Age-related differences in working memory and force control under dual-task conditions

Neuropsychol Dev Cogn B Aging Neuropsychol Cogn. Sep-Dec 2006;13(3-4):366-84. doi: 10.1080/138255890969339.

Abstract

The aim of this study was to investigate the relationship between force control and cognitive performance under dual-task conditions in younger (18-22 years) and older adults (65-77 years). Cognitive (n-back test) and motor performance (force-tracking) was measured independently and simultaneously. Results indicated overall age-related differences for the n-back and the force-tracking task. Age-related differences increased during dual-task conditions. While younger adults exhibited no decrease in cognitive or motor performance during dual-task conditions, older adults showed a decrease in motor and cognitive performance. Additionally, when older adults made an error in the cognitive task they tended to show greater variability in the force-tracking task. These results suggest that cognitive motor deficits are responsible for older adults' performance decrements under dual-task conditions.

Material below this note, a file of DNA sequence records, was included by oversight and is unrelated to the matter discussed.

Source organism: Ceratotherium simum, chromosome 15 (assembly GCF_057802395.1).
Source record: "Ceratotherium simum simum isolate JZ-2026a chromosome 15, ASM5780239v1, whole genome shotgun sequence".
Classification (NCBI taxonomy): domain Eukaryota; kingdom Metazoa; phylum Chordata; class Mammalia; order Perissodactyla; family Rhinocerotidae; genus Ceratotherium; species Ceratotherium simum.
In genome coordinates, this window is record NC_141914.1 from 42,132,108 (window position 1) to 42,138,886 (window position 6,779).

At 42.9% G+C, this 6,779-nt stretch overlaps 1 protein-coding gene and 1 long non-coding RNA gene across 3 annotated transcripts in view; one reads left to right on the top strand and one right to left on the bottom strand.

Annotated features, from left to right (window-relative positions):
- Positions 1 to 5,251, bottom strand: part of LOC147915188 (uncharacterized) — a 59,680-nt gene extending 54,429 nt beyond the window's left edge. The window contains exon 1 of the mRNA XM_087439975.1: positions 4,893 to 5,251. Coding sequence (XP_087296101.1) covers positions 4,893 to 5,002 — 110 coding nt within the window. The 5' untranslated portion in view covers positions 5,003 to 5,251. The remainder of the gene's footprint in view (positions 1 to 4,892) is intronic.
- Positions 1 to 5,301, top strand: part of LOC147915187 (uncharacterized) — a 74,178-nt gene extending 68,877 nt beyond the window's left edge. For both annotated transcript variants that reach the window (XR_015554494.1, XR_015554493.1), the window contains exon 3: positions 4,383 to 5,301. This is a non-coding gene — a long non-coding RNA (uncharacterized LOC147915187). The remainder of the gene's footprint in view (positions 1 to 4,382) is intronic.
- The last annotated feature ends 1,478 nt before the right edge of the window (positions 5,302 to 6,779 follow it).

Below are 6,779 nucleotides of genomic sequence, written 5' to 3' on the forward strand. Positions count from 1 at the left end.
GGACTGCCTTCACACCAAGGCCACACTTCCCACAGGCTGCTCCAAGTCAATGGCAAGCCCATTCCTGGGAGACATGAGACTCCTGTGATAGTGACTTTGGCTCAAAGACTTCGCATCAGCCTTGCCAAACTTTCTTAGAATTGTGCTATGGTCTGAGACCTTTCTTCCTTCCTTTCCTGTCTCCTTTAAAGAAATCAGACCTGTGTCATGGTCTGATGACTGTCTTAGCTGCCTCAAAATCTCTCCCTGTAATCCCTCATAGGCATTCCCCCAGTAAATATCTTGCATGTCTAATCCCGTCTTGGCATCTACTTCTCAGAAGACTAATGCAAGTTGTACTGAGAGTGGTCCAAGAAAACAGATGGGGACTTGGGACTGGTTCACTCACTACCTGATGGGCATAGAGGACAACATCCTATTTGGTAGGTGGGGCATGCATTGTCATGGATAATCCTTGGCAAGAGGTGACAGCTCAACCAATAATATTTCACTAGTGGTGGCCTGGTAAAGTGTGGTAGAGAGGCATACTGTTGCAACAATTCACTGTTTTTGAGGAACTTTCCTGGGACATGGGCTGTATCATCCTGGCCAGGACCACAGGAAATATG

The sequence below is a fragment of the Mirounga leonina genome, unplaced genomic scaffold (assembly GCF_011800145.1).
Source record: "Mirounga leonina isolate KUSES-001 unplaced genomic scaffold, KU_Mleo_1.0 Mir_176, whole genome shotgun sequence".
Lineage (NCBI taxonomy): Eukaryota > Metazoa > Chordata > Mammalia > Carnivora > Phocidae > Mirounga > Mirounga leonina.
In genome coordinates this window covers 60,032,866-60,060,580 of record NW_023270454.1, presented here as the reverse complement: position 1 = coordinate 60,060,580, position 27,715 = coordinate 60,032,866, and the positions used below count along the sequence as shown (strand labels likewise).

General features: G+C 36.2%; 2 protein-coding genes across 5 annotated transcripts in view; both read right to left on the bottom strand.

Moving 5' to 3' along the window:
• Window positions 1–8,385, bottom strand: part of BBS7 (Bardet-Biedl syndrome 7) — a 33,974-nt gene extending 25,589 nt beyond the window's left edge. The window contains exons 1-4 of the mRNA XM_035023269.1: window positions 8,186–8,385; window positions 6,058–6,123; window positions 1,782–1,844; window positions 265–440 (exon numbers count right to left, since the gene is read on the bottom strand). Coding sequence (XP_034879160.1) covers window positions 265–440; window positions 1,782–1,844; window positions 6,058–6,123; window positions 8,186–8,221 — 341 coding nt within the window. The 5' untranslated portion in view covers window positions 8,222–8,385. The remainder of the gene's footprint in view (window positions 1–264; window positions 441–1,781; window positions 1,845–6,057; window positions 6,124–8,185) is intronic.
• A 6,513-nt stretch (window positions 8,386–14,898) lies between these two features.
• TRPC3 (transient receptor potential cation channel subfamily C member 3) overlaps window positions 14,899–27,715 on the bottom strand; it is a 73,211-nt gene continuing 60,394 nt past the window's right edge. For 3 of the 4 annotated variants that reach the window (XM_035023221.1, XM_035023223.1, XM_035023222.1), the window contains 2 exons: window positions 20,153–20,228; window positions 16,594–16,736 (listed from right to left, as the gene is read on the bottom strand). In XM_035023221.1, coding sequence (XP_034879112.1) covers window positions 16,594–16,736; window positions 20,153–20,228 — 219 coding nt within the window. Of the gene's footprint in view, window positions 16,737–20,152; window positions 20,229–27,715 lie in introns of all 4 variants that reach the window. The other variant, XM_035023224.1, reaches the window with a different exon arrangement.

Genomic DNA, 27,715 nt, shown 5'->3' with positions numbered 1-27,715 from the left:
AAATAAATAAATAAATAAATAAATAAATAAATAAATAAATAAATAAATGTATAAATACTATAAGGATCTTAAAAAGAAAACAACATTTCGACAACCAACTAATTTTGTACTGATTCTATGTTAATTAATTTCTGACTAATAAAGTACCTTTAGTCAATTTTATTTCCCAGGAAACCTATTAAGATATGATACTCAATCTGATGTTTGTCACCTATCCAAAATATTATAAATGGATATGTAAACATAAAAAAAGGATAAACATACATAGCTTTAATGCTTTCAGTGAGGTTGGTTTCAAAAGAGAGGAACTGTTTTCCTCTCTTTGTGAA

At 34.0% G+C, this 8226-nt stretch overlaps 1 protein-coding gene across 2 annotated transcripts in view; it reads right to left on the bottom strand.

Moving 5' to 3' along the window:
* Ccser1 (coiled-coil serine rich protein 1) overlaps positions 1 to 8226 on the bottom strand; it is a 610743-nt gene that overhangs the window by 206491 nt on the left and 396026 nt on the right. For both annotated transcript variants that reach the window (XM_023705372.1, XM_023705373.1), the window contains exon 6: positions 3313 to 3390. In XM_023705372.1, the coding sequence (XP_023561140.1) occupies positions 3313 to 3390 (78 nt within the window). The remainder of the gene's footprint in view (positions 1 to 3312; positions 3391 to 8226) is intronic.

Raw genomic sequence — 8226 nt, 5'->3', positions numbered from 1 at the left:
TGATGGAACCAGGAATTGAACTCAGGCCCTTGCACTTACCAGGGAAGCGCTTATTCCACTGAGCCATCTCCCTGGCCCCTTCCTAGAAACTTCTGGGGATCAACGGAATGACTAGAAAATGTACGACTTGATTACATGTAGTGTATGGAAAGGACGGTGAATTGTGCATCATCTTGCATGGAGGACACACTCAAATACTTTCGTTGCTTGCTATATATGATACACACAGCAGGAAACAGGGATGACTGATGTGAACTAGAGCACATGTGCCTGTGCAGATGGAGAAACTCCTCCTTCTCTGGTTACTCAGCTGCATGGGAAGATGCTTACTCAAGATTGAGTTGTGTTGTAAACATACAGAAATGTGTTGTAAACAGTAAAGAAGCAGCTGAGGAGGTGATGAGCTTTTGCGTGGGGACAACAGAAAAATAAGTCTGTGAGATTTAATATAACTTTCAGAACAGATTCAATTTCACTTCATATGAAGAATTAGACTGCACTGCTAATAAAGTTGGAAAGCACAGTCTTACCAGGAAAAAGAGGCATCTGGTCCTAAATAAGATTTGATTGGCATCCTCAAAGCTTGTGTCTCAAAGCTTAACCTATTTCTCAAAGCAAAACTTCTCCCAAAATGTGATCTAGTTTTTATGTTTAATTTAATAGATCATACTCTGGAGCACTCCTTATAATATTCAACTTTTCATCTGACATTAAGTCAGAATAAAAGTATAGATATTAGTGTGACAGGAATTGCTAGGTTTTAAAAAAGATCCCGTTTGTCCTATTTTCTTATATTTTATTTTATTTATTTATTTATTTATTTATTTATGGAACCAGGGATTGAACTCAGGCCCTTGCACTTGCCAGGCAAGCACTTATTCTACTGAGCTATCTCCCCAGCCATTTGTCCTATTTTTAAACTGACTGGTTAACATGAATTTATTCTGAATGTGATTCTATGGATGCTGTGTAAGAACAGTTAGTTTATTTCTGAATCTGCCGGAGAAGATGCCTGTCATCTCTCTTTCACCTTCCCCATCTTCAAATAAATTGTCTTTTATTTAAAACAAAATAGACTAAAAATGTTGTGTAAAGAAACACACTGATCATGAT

Publication types

  • Comparative Study
  • Research Support, N.I.H., Extramural

MeSH terms

  • Adolescent
  • Adult
  • Aged
  • Aging / physiology*
  • Analysis of Variance
  • Cognition / physiology*
  • Female
  • Hand Strength / physiology*
  • Humans
  • Male
  • Memory, Short-Term / physiology*
  • Neuropsychological Tests
  • Psychomotor Performance / physiology
  • Reaction Time / physiology
  • Task Performance and Analysis
  • Verbal Behavior / physiology